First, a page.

Monday, August 04, 2003


Ever since I saved a baby robin who was stuck in a garage in 1980, I've been having uncanny bird experiences. Last summer I woke up one day and there was a baby grackle stuck between the curtain and my bedroom window. Both times, they sat on my finger and let me bring them outside. But those are long stories.

Tonight was not that dramatic but unearthly all the same. I worked late and with the weather still dripping gray here in lovely downtown Noho; the twilight came early. The swallows were out in force and I stopped in the Depot parking lot to watch them. The lot was almost empty and I stood stock still in the open space. Swallows are such show offs; they knew I paying attention. I was suddenly surrounded by a frenzy of gliding shadows, their white bellies shining under sharp black wings. It was like being in the middle of a tornado. They were flying a foot away at shoulder height and at intervals of a foot or so all the way up and all the way out. There had to be at least 40 of them.

Maybe I should have been scared a la Hitchcock, but I wasn't at all. It felt like a gift from the universe. A force field protecting me from the perils ahead on the path. I'm taking it as a good omen.


CNN is running a poll tonight on Lou Dobbs page. The wording is so ambiguous my first impulse was to vote yes.

Yes, they could be doing more to win the war. They could stop fighting it with herbicides and jail sentences and use common sense and harm reduction instead. I voted no on the public perception theory. The people who would believe this poll as gospel truth are not going to get the subtleties. Those folks are the ones I'm always trying to reach. They form the core of the neo-cons hold on power and cracking that base could go a long way towards fracturing the prohibition.

I voted in the poll at about 9:00. Note the disclaimer at the end of the results. That way they can downplay it if they don't like the outcome.

Should the United States be doing more to win the war
on drugs?

Yes 25% 299 votes

No 71% 865 votes

Maybe 4% 54 votes
Total: 1218 votes

This QuickVote is not scientific and reflects the
opinions of only those Internet users who have chosen
to participate. The results cannot be assumed to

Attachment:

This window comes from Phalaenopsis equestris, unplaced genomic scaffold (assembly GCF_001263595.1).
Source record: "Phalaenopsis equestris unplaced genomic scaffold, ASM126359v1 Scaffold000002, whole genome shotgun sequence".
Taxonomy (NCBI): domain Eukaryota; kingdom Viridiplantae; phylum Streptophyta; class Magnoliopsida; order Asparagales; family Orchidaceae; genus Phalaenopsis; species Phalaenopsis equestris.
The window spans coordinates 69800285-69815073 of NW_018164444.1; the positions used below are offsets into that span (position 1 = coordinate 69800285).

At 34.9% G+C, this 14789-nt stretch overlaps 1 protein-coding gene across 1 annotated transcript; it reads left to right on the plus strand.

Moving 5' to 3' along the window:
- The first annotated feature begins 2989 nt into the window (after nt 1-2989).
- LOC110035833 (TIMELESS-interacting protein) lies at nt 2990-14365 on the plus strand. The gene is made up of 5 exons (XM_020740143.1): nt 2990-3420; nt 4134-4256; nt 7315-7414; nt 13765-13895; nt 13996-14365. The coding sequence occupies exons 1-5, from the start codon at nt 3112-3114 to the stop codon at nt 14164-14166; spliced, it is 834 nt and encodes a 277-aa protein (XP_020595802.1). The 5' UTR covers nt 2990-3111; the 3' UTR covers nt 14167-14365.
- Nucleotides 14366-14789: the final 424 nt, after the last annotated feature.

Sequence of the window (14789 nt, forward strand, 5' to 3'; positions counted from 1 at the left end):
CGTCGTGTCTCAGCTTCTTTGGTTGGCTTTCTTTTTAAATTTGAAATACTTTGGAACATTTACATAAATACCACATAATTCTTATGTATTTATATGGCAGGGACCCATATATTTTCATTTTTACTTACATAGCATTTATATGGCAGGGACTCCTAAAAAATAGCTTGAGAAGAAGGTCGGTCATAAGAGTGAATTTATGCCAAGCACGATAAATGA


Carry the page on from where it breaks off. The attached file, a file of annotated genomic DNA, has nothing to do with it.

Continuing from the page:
represent the opinions of Internet users in general,
nor the public as a whole. The QuickVote sponsor is
not responsible for content, functionality or the
opinions expressed therein.



Links of the day come courtesy of Preston Peet has a great eye for the news that matters and today's left bar offers a study in contrasts. Your favorite drug thug and mine, John Walters, declared victory in his inhumane herbicidal campaign against indigineous Columbians. Old JW says the 2 billion the US poured into this campaign "produced an 11.5-percent reduction, we believe, in overall cultivation and production capability of cocaine in the world". He goes on to claim a 50 percent reduction within the next year.

Guess he's hoping no one sees this article by Ted Galen Carpenter at the Cato Institute. He says:

There are ample reasons to be skeptical. For example, even as coca production declines in Colombia, it is on the rise in neighboring Peru, which had been hailed as one of the "supply side" successes in the mid- and late 1990s. Moreover, there are signs of increased coca production in several of Colombia's neighbors, such as Ecuador, Venezuela, and Brazil -- countries that up to this time have not been major factors in the drug trade.

He further notes that the human costs have been the local population plunging back into poverty, an increase in poppy production and the price of cocaine has not increased on the street. Feels a lot more like a human rights violation against the Latin Americans and an excuse to provide US military aid to protect US oil interests, than a supply reduction to me.


Last word and quote of the day ironically comes from Lou Dobb's site:

No drug, not even alcohol, causes the fundamental ills of society. If we're looking for the source of our troubles, we shouldn't test people for drugs, we should test them for stupidity, ignorance, greed and love of power.
- P.J. O'Rourke


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